If cocktail hour is sacred in your household, take heart: When it comes to brain health, a daily dose of alcohol might be just the ticket.
Then again, it depends on what the drink is — and whether it leads to others.
“If you drink too much,” says neurologist Amy E. Sanders, MD, MS, “you can effectively pickle your brain.”
Here’s how to walk that line.
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Some alcohol may actually benefit your brain health.
“With alcohol, the conventional wisdom in the field of dementia is that a little bit is good,” says Dr. Sanders, who directs the Hartford HealthCare Memory Care Center.
For instance, a 2020 study showed that middle-aged and older adults who had 10 to 14 drinks a week actually performed better on cognitive function and verbal memory tests than nondrinkers. They also had slower rates of cognitive decline over time.
That’s especially true when the alcohol is red wine.
Why? Red wine contains resveratrol, an antioxidant that also occurs naturally in foods like peanuts and tomatoes.
It’s been shown to reduce inflammation and, along with it, conditions like Alzheimer’s.
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There’s a tipping point: No more than one or two drinks per day.
Doctors say women should limit their alcohol to just one drink per day. Men should have no more than two drinks per day.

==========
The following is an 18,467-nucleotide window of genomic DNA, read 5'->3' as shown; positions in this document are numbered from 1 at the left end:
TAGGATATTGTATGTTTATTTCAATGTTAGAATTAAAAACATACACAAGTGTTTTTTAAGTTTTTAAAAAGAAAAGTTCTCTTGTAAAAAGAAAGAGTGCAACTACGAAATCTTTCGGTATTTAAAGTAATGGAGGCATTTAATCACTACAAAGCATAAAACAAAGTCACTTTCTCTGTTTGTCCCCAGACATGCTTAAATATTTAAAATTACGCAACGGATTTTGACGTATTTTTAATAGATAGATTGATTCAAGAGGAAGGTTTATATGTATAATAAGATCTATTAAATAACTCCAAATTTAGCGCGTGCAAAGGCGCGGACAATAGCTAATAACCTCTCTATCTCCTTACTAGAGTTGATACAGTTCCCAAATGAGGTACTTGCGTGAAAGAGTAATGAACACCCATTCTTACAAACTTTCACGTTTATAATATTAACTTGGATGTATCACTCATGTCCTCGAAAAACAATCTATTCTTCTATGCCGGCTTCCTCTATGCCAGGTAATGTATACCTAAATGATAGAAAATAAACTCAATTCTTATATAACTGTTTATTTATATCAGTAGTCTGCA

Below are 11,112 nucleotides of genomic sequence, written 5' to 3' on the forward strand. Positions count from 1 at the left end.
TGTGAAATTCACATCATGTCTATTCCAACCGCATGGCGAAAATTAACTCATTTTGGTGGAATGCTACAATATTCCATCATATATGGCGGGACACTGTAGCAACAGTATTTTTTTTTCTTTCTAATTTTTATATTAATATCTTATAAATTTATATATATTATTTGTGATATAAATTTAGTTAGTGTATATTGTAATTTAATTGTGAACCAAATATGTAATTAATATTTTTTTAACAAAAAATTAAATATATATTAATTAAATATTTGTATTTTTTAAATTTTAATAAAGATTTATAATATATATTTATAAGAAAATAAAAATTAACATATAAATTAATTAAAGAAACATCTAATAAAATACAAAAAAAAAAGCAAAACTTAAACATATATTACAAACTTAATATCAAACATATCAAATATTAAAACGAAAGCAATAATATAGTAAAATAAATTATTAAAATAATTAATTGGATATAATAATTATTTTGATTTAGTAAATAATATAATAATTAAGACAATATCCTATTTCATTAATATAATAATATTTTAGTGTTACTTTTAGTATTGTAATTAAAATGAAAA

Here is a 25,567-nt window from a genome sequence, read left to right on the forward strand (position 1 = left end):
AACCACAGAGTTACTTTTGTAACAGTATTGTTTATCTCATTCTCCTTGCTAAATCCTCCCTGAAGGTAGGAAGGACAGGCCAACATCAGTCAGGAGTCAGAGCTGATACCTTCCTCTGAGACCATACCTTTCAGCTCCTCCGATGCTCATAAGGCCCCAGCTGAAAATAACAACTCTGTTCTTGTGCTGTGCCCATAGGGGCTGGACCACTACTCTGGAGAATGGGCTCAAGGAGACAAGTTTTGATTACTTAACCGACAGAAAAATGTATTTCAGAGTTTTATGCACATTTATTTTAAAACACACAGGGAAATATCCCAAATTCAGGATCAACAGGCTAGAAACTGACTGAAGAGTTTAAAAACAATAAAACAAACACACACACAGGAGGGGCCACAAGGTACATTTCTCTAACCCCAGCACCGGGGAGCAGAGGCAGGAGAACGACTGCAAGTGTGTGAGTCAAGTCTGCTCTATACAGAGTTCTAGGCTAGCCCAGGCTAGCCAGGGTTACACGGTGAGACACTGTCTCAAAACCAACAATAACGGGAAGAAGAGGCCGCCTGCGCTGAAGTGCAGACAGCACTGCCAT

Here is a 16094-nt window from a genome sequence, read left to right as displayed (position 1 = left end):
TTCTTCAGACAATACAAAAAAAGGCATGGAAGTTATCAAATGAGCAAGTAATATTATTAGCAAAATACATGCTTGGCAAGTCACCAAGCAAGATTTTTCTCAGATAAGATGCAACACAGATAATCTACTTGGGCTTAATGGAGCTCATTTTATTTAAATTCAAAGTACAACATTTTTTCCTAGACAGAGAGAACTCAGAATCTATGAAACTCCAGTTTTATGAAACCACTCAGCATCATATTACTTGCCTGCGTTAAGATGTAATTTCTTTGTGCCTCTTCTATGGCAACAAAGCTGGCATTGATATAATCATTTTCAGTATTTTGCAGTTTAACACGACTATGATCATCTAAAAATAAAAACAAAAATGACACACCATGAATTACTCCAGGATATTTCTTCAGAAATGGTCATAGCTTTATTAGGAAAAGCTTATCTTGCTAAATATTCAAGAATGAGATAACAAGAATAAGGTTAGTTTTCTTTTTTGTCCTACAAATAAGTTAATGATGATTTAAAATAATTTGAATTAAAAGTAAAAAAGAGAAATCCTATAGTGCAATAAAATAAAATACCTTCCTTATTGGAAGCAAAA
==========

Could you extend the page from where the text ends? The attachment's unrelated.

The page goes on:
That’s the current recommendation when it comes to overall health, and it holds true for brain health too.
For the record, this doesn’t mean a schooner of beer or a novelty-sized glass of wine.
Here’s what a “standard” drink typically means in ounces:
- Beer: 12 ounces.
- Wine: 5 ounces.
- Cocktail: 1.5 ounces of distilled spirits.
Drinking too much can cause brain damage—immediately.
After a night of binge drinking, MRI scans reveal damage to certain parts of the brain. For example, you can see same-day effects on the vestibular system, the part of the brain responsible for movement and balance.
Usually, that damage can repair itself once the brain has a chance to dry out. But if you drink too much as a habit, watch out.
Over time, heavy drinking can cause cognitive decline and dementia.
“In the long-term, brain damage can be quite marked, up to and including dementia,” says Dr. Sanders. “If you regularly and substantially exceed the recommended margins for alcohol, you are potentially setting yourself up for alcohol-persisting dementia.”
A person with alcohol-related dementia may have problems with:
Often, once the person stops drinking, their symptoms can improve — a major difference from other forms of dementia. However, it’s important to have expert care throughout this process.
Be honest with your doctor about how much you drink.
If you’re tempted to downplay your drinking habits to your doctor, you’re in good company.
“When I was in training, the maxim was: When a patient tells you how much they drink, double it and add a six-pack,” says Dr. Sanders.
Do yourself a favor, and tell the truth instead. Drinking can have serious impacts on your body and brain, so it’s important not to keep your doctor guessing. Share the facts so they can help you figure out a healthy approach — and so you can feel good the next time you raise a glass.